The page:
July 16, 2018 - A new article published in Health Policy and Planning documents the development of a composite score for family planning service quality based on health facility data and examines the influence of service quality on contraceptive practice based on data from Burkina Faso, Ethiopia, Kenya, and Uganda. The article entitled “Measuring family planning quality and its link with contraceptive use in public facilities in Burkina Faso, Ethiopia, Kenya, and Uganda” was published on July 13, 2018.
Differences in the definitions and measures of family planning service quality have led to differing conclusions regarding the relationship between facility quality and contraceptive use. To address this, Timothee Fruhauf, and collaborating authors Linnea Zimmerman, Simon Kibira, Fredrick Makumbi, Peter Gichangi, Solomon Shiferaw, Assefa Seme, Georges Guiella, and Amy Tsui, developed a composite measure based on evidence on the components of family planning service quality and linked it to individual-level data using PMA2020 service delivery point and female questionnaires. This information was used to examine the impact of service quality on modern contraceptive use.
The researchers found:
+ Before adjusting for distance and facility type, facility quality is positively associated with the use of modern contraceptive methods and short-acting methods in Burkina Faso, Ethiopia, and Uganda, but not in Kenya.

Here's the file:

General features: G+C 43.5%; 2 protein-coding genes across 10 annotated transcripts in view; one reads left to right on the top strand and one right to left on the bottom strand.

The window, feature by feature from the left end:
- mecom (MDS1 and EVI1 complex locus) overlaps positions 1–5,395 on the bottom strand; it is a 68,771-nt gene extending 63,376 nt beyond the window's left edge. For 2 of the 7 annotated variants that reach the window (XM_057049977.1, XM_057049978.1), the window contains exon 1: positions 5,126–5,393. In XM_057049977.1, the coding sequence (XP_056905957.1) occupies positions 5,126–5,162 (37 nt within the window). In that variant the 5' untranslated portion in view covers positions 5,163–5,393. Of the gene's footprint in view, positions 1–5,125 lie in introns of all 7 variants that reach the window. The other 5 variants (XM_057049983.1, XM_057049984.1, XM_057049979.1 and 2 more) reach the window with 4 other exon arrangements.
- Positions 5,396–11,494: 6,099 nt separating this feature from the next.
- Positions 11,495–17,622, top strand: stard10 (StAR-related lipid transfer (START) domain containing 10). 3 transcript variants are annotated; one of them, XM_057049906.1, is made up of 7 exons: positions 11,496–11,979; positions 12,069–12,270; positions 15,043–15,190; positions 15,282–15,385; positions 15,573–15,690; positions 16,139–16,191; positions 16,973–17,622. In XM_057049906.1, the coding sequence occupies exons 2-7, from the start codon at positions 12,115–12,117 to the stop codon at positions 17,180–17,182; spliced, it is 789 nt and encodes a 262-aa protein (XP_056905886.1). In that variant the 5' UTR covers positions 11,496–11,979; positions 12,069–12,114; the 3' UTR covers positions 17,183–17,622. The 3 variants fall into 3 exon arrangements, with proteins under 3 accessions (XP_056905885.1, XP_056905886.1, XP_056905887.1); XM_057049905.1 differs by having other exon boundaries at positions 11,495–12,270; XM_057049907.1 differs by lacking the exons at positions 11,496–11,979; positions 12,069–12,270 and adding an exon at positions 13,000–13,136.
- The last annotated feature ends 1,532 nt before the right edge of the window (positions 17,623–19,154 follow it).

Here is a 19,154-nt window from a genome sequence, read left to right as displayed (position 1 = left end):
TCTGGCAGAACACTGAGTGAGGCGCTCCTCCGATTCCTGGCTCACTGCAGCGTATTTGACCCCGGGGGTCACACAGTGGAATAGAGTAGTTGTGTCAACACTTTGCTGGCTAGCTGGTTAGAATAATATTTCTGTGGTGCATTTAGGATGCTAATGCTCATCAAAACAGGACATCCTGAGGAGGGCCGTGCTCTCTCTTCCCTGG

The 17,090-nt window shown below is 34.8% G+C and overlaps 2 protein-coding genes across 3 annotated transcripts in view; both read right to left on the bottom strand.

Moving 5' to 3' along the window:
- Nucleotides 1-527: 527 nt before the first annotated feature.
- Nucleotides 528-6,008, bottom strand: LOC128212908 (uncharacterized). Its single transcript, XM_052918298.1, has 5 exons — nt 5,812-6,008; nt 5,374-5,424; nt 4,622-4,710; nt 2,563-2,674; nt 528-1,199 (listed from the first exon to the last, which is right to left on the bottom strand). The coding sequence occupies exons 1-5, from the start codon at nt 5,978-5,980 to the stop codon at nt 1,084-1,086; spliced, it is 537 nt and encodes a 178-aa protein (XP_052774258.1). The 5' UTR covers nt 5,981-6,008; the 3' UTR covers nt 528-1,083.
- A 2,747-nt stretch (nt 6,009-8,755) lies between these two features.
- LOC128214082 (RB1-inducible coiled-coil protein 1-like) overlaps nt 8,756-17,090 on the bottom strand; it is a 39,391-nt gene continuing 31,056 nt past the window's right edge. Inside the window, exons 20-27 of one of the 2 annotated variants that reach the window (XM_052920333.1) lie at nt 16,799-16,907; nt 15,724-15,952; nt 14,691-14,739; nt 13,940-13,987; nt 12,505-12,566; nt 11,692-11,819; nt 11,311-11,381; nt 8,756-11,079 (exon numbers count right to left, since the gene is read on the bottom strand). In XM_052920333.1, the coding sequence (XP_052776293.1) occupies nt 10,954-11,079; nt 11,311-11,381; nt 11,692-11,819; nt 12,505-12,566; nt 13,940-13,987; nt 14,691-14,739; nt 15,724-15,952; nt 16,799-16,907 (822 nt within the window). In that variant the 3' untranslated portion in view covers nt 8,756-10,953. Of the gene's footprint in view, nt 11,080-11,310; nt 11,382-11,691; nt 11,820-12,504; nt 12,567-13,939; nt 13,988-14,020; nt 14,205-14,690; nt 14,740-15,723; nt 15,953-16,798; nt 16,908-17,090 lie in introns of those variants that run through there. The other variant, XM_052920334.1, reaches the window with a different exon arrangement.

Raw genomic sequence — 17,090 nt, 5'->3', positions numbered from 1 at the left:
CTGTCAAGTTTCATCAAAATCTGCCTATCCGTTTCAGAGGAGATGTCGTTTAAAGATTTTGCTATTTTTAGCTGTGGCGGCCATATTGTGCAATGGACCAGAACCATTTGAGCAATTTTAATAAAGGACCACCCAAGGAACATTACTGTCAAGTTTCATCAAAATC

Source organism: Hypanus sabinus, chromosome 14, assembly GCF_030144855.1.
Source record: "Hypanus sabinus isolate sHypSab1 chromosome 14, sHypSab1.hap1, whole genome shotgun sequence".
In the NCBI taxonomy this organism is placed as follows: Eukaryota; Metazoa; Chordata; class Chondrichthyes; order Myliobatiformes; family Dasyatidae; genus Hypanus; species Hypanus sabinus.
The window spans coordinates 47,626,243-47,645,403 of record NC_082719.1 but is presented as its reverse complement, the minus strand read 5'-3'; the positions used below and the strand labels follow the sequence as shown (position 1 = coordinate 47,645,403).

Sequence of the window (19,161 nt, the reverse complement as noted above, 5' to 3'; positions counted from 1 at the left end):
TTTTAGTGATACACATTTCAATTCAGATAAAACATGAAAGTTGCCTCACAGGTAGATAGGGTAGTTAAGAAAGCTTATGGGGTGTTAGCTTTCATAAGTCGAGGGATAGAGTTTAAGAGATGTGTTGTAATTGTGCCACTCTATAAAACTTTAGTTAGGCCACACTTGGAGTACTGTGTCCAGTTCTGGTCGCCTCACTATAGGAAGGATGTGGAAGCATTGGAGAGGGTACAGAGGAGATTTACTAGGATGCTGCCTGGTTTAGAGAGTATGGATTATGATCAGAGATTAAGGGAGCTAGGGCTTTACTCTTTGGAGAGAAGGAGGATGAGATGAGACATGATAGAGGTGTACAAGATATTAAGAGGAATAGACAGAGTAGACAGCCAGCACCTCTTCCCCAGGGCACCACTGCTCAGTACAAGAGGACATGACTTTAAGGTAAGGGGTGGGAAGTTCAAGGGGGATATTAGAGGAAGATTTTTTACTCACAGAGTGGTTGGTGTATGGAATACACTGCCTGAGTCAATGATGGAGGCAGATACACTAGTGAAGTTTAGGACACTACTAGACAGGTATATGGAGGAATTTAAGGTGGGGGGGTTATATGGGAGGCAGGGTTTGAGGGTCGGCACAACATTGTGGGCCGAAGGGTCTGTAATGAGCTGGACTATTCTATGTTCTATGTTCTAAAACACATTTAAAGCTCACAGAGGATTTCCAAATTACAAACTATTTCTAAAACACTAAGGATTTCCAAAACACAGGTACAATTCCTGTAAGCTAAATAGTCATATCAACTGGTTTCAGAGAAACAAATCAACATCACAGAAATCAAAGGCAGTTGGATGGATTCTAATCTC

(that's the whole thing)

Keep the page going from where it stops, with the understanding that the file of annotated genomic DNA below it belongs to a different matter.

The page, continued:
+ After adjusting for distance and facility type, quality of family planning services in public facilities is positively associated with use of modern contraceptive methods and short-acting methods in Ethiopia and Uganda, though the association in Uganda is not statistically significant.
+ Quality of family planning services can be an important factor affecting contraceptive use and should be considered when developing strategies to increase or sustain contraceptive use.
PMA2020 uses innovative mobile technology to support low-cost, rapid-turnaround surveys to monitor key family planning and other health indicators on an annual basis. The program is implemented by local universities and research organizations in 11 countries, deploying a cadre of female resident data collectors trained in mobile data collection. Overall direction and support is provided by the Bill & Melinda Gates Institute for Population and Reproductive Health at the Johns Hopkins Bloomberg School of Public Health and funded by the Bill & Melinda Gates Foundation.
Monday, July 16, 2018